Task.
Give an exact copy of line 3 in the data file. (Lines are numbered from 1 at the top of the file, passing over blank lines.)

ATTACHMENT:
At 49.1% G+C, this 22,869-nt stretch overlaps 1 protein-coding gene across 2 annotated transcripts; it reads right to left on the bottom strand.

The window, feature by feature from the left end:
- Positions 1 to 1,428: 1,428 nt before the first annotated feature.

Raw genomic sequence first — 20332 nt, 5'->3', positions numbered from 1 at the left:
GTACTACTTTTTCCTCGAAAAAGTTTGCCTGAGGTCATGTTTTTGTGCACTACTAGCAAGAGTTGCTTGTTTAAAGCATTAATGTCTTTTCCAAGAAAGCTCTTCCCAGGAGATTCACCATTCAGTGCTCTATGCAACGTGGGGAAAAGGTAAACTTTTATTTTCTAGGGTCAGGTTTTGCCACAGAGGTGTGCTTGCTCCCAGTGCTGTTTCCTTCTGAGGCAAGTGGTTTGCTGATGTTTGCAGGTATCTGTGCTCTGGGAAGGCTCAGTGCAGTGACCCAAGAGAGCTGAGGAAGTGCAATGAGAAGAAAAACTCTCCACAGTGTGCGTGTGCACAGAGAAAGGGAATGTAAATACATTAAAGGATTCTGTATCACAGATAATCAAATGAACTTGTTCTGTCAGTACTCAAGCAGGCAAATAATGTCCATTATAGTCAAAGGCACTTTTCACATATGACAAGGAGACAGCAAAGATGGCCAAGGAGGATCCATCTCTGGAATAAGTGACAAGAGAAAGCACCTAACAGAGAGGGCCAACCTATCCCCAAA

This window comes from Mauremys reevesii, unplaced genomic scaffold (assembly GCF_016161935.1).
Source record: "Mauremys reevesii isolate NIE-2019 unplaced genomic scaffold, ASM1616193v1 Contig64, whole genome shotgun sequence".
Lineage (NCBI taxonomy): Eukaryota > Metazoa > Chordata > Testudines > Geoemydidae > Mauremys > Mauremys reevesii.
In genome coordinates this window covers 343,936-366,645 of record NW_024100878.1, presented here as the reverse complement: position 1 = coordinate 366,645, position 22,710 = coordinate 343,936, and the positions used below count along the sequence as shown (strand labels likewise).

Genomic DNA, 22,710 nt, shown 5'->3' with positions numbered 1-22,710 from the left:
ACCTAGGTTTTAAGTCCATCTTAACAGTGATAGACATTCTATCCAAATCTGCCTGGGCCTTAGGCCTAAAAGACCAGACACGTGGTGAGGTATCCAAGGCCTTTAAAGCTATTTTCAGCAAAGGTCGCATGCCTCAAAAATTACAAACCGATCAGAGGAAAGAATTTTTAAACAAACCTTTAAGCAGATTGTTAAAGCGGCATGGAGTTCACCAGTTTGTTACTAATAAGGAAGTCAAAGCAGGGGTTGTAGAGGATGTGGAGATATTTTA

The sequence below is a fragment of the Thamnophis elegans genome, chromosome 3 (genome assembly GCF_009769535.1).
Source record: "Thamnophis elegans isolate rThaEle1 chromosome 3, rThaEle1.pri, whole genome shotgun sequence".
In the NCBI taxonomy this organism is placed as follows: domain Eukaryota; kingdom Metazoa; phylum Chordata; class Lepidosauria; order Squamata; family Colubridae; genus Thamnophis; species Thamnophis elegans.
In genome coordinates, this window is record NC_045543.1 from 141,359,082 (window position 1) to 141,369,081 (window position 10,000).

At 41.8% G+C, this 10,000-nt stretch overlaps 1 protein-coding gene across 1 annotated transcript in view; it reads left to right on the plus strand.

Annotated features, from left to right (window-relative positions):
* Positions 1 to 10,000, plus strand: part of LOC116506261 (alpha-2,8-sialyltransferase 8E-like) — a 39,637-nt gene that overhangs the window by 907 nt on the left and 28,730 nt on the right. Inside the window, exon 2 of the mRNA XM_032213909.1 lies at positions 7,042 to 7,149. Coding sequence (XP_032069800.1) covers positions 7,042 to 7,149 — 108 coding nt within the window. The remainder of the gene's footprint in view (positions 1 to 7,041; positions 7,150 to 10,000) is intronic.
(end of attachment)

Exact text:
- Positions 1 to 1,428: 1,428 nt before the first annotated feature.